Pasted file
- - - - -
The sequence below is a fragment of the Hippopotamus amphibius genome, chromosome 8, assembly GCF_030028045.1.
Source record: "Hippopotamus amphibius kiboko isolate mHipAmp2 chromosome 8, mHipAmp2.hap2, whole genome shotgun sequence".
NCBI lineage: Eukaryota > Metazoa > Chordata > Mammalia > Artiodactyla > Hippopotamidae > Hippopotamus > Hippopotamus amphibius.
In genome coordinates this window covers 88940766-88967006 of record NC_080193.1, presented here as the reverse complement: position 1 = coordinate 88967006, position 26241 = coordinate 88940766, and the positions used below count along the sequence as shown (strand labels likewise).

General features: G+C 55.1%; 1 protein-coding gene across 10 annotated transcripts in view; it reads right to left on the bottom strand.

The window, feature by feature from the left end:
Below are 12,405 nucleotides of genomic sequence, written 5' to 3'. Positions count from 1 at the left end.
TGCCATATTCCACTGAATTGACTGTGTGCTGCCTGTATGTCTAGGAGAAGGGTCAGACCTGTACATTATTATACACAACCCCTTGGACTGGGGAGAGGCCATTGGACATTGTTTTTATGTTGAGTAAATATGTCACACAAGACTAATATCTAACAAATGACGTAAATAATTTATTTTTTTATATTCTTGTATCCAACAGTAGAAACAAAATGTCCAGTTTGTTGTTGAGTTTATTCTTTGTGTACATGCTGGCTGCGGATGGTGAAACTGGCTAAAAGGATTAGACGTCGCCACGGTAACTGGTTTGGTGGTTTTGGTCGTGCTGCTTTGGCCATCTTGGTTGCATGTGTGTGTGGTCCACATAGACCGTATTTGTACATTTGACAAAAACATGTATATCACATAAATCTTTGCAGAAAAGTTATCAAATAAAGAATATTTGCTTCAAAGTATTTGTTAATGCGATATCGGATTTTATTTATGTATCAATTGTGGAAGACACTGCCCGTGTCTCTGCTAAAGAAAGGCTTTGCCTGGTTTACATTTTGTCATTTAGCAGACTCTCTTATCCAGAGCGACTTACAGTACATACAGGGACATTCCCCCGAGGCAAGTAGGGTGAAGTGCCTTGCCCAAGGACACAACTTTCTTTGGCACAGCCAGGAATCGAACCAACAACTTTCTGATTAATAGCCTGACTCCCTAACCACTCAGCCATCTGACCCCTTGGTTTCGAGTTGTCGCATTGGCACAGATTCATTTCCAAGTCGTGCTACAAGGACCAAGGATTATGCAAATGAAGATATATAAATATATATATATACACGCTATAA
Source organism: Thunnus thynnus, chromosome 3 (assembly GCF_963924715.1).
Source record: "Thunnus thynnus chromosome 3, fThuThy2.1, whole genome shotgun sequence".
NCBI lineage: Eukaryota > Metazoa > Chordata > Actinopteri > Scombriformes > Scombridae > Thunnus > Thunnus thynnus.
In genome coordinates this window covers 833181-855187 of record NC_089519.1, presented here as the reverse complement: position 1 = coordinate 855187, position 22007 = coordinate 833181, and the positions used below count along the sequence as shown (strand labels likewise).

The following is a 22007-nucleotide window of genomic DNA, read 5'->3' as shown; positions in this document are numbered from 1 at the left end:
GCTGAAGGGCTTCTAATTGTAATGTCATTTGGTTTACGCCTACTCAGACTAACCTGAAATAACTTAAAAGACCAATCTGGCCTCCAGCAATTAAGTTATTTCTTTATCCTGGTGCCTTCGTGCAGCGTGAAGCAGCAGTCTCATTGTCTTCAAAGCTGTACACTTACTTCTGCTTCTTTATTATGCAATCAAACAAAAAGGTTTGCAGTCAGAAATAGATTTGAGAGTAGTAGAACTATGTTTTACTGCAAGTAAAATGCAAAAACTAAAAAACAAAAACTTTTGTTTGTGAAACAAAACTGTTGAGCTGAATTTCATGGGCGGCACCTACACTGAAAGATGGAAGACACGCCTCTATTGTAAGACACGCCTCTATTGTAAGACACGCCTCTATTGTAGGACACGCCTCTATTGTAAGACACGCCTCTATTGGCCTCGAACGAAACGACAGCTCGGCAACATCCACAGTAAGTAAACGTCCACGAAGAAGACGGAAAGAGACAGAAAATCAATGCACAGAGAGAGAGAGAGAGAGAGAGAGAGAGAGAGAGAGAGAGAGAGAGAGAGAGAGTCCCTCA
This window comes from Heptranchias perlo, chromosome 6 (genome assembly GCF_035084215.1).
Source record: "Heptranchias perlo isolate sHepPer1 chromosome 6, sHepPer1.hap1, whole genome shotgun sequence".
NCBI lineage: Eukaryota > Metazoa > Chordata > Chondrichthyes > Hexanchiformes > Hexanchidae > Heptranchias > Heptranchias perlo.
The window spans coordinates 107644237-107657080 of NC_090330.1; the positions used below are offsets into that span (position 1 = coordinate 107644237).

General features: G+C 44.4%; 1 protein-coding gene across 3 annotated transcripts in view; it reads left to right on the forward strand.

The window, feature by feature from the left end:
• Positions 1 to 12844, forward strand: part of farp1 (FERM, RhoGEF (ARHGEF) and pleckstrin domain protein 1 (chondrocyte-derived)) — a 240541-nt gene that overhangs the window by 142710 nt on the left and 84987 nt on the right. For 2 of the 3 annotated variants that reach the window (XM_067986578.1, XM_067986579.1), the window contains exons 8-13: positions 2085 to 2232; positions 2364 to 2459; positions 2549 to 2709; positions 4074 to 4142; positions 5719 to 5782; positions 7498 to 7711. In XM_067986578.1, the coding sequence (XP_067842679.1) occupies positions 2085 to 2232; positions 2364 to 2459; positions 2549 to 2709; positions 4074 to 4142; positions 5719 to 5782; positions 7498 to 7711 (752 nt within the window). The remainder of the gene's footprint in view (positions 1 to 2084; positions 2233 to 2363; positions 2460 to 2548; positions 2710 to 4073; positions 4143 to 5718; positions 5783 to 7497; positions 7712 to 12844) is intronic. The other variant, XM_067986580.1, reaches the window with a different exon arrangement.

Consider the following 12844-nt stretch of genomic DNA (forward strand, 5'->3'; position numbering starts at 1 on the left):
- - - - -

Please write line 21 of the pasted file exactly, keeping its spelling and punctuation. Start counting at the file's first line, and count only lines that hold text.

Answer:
• Positions 1 to 12844, forward strand: part of farp1 (FERM, RhoGEF (ARHGEF) and pleckstrin domain protein 1 (chondrocyte-derived)) — a 240541-nt gene that overhangs the window by 142710 nt on the left and 84987 nt on the right. For 2 of the 3 annotated variants that reach the window (XM_067986578.1, XM_067986579.1), the window contains exons 8-13: positions 2085 to 2232; positions 2364 to 2459; positions 2549 to 2709; positions 4074 to 4142; positions 5719 to 5782; positions 7498 to 7711. In XM_067986578.1, the coding sequence (XP_067842679.1) occupies positions 2085 to 2232; positions 2364 to 2459; positions 2549 to 2709; positions 4074 to 4142; positions 5719 to 5782; positions 7498 to 7711 (752 nt within the window). The remainder of the gene's footprint in view (positions 1 to 2084; positions 2233 to 2363; positions 2460 to 2548; positions 2710 to 4073; positions 4143 to 5718; positions 5783 to 7497; positions 7712 to 12844) is intronic. The other variant, XM_067986580.1, reaches the window with a different exon arrangement.